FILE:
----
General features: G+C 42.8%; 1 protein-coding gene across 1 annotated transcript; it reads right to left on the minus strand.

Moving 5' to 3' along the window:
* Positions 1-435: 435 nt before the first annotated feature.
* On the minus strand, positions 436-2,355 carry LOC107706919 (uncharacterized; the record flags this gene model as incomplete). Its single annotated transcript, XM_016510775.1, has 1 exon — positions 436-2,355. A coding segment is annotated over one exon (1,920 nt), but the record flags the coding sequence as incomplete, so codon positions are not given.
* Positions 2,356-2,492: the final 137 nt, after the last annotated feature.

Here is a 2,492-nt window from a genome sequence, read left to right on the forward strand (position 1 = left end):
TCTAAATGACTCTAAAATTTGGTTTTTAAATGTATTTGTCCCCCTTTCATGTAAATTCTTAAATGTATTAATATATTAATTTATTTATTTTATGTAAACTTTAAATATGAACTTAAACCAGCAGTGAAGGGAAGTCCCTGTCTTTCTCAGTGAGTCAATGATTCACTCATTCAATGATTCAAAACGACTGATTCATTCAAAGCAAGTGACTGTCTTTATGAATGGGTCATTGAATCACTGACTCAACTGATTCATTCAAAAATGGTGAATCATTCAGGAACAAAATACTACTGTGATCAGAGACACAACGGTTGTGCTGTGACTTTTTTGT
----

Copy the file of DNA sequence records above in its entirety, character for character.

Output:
General features: G+C 42.8%; 1 protein-coding gene across 1 annotated transcript; it reads right to left on the minus strand.

Moving 5' to 3' along the window:
* Positions 1-435: 435 nt before the first annotated feature.
* On the minus strand, positions 436-2,355 carry LOC107706919 (uncharacterized; the record flags this gene model as incomplete). Its single annotated transcript, XM_016510775.1, has 1 exon — positions 436-2,355. A coding segment is annotated over one exon (1,920 nt), but the record flags the coding sequence as incomplete, so codon positions are not given.
* Positions 2,356-2,492: the final 137 nt, after the last annotated feature.

Here is a 2,492-nt window from a genome sequence, read left to right on the forward strand (position 1 = left end):
TCTAAATGACTCTAAAATTTGGTTTTTAAATGTATTTGTCCCCCTTTCATGTAAATTCTTAAATGTATTAATATATTAATTTATTTATTTTATGTAAACTTTAAATATGAACTTAAACCAGCAGTGAAGGGAAGTCCCTGTCTTTCTCAGTGAGTCAATGATTCACTCATTCAATGATTCAAAACGACTGATTCATTCAAAGCAAGTGACTGTCTTTATGAATGGGTCATTGAATCACTGACTCAACTGATTCATTCAAAAATGGTGAATCATTCAGGAACAAAATACTACTGTGATCAGAGACACAACGGTTGTGCTGTGACTTTTTTGT